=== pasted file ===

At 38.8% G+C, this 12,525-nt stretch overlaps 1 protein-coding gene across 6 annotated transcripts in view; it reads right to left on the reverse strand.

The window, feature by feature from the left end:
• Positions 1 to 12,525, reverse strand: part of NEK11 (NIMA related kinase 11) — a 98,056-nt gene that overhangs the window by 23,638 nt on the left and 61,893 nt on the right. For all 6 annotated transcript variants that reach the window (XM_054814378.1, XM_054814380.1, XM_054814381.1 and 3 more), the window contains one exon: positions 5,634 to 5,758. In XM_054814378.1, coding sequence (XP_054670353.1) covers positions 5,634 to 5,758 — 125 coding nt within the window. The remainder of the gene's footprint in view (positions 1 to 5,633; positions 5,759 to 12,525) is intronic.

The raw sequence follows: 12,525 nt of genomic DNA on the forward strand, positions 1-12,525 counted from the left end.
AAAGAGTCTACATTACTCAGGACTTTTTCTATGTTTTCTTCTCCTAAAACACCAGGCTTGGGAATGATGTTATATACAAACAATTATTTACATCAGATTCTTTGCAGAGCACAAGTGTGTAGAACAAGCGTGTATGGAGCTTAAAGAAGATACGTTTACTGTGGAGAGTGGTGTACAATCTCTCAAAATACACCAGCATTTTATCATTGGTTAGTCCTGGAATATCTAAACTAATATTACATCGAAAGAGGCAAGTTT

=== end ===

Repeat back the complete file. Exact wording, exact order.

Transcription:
At 38.8% G+C, this 12,525-nt stretch overlaps 1 protein-coding gene across 6 annotated transcripts in view; it reads right to left on the reverse strand.

The window, feature by feature from the left end:
• Positions 1 to 12,525, reverse strand: part of NEK11 (NIMA related kinase 11) — a 98,056-nt gene that overhangs the window by 23,638 nt on the left and 61,893 nt on the right. For all 6 annotated transcript variants that reach the window (XM_054814378.1, XM_054814380.1, XM_054814381.1 and 3 more), the window contains one exon: positions 5,634 to 5,758. In XM_054814378.1, coding sequence (XP_054670353.1) covers positions 5,634 to 5,758 — 125 coding nt within the window. The remainder of the gene's footprint in view (positions 1 to 5,633; positions 5,759 to 12,525) is intronic.

The raw sequence follows: 12,525 nt of genomic DNA on the forward strand, positions 1-12,525 counted from the left end.
AAAGAGTCTACATTACTCAGGACTTTTTCTATGTTTTCTTCTCCTAAAACACCAGGCTTGGGAATGATGTTATATACAAACAATTATTTACATCAGATTCTTTGCAGAGCACAAGTGTGTAGAACAAGCGTGTATGGAGCTTAAAGAAGATACGTTTACTGTGGAGAGTGGTGTACAATCTCTCAAAATACACCAGCATTTTATCATTGGTTAGTCCTGGAATATCTAAACTAATATTACATCGAAAGAGGCAAGTTT